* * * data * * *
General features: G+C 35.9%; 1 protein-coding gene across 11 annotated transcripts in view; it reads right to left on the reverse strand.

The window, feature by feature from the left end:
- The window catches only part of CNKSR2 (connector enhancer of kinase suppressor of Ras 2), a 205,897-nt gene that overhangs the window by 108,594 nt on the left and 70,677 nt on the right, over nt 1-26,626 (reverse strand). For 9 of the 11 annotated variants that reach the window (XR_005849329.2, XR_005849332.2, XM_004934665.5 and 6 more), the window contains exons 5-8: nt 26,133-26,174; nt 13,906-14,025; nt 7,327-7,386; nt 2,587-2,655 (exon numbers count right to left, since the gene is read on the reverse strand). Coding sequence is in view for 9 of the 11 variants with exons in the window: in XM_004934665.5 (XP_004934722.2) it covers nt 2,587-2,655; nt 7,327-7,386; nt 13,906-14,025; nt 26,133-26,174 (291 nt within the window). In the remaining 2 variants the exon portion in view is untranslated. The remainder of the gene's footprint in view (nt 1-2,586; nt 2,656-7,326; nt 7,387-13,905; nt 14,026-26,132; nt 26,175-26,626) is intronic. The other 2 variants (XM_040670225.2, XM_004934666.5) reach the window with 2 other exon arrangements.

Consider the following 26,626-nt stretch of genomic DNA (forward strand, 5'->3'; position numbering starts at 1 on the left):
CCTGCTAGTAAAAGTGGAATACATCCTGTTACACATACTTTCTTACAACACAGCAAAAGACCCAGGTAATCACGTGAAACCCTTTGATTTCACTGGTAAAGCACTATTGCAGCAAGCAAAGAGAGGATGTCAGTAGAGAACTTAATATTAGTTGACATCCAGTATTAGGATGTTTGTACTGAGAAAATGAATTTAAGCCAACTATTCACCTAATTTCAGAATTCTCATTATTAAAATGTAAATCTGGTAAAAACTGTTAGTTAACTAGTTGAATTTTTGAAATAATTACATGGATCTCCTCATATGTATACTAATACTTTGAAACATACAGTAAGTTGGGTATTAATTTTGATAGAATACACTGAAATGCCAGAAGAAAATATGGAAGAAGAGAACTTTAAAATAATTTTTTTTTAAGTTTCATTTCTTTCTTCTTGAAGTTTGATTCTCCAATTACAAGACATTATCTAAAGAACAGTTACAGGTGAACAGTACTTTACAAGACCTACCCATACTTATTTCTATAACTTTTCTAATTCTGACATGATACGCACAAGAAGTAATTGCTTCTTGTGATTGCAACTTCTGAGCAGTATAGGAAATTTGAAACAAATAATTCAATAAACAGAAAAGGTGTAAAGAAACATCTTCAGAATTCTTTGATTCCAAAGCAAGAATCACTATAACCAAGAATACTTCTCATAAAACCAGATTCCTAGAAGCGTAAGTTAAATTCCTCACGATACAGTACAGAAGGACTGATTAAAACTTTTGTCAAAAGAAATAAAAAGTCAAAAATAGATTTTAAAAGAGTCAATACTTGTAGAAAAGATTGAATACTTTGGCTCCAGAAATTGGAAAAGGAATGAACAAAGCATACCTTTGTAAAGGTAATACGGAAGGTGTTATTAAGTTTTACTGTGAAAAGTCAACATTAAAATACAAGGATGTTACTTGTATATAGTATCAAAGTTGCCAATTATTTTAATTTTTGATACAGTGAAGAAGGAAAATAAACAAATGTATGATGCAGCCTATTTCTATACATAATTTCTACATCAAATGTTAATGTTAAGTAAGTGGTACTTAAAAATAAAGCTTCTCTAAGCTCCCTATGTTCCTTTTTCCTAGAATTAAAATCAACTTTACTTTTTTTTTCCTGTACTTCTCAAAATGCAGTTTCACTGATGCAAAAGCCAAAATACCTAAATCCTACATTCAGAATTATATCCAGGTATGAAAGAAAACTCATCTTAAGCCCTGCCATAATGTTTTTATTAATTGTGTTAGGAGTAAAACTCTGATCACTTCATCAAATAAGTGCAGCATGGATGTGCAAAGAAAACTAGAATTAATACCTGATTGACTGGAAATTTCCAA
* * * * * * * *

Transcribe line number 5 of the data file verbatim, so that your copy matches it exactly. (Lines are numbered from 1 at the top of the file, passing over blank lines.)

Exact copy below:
CCTGCTAGTAAAAGTGGAATACATCCTGTTACACATACTTTCTTACAACACAGCAAAAGACCCAGGTAATCACGTGAAACCCTTTGATTTCACTGGTAAAGCACTATTGCAGCAAGCAAAGAGAGGATGTCAGTAGAGAACTTAATATTAGTTGACATCCAGTATTAGGATGTTTGTACTGAGAAAATGAATTTAAGCCAACTATTCACCTAATTTCAGAATTCTCATTATTAAAATGTAAATCTGGTAAAAACTGTTAGTTAACTAGTTGAATTTTTGAAATAATTACATGGATCTCCTCATATGTATACTAATACTTTGAAACATACAGTAAGTTGGGTATTAATTTTGATAGAATACACTGAAATGCCAGAAGAAAATATGGAAGAAGAGAACTTTAAAATAATTTTTTTTTAAGTTTCATTTCTTTCTTCTTGAAGTTTGATTCTCCAATTACAAGACATTATCTAAAGAACAGTTACAGGTGAACAGTACTTTACAAGACCTACCCATACTTATTTCTATAACTTTTCTAATTCTGACATGATACGCACAAGAAGTAATTGCTTCTTGTGATTGCAACTTCTGAGCAGTATAGGAAATTTGAAACAAATAATTCAATAAACAGAAAAGGTGTAAAGAAACATCTTCAGAATTCTTTGATTCCAAAGCAAGAATCACTATAACCAAGAATACTTCTCATAAAACCAGATTCCTAGAAGCGTAAGTTAAATTCCTCACGATACAGTACAGAAGGACTGATTAAAACTTTTGTCAAAAGAAATAAAAAGTCAAAAATAGATTTTAAAAGAGTCAATACTTGTAGAAAAGATTGAATACTTTGGCTCCAGAAATTGGAAAAGGAATGAACAAAGCATACCTTTGTAAAGGTAATACGGAAGGTGTTATTAAGTTTTACTGTGAAAAGTCAACATTAAAATACAAGGATGTTACTTGTATATAGTATCAAAGTTGCCAATTATTTTAATTTTTGATACAGTGAAGAAGGAAAATAAACAAATGTATGATGCAGCCTATTTCTATACATAATTTCTACATCAAATGTTAATGTTAAGTAAGTGGTACTTAAAAATAAAGCTTCTCTAAGCTCCCTATGTTCCTTTTTCCTAGAATTAAAATCAACTTTACTTTTTTTTTCCTGTACTTCTCAAAATGCAGTTTCACTGATGCAAAAGCCAAAATACCTAAATCCTACATTCAGAATTATATCCAGGTATGAAAGAAAACTCATCTTAAGCCCTGCCATAATGTTTTTATTAATTGTGTTAGGAGTAAAACTCTGATCACTTCATCAAATAAGTGCAGCATGGATGTGCAAAGAAAACTAGAATTAATACCTGATTGACTGGAAATTTCCAA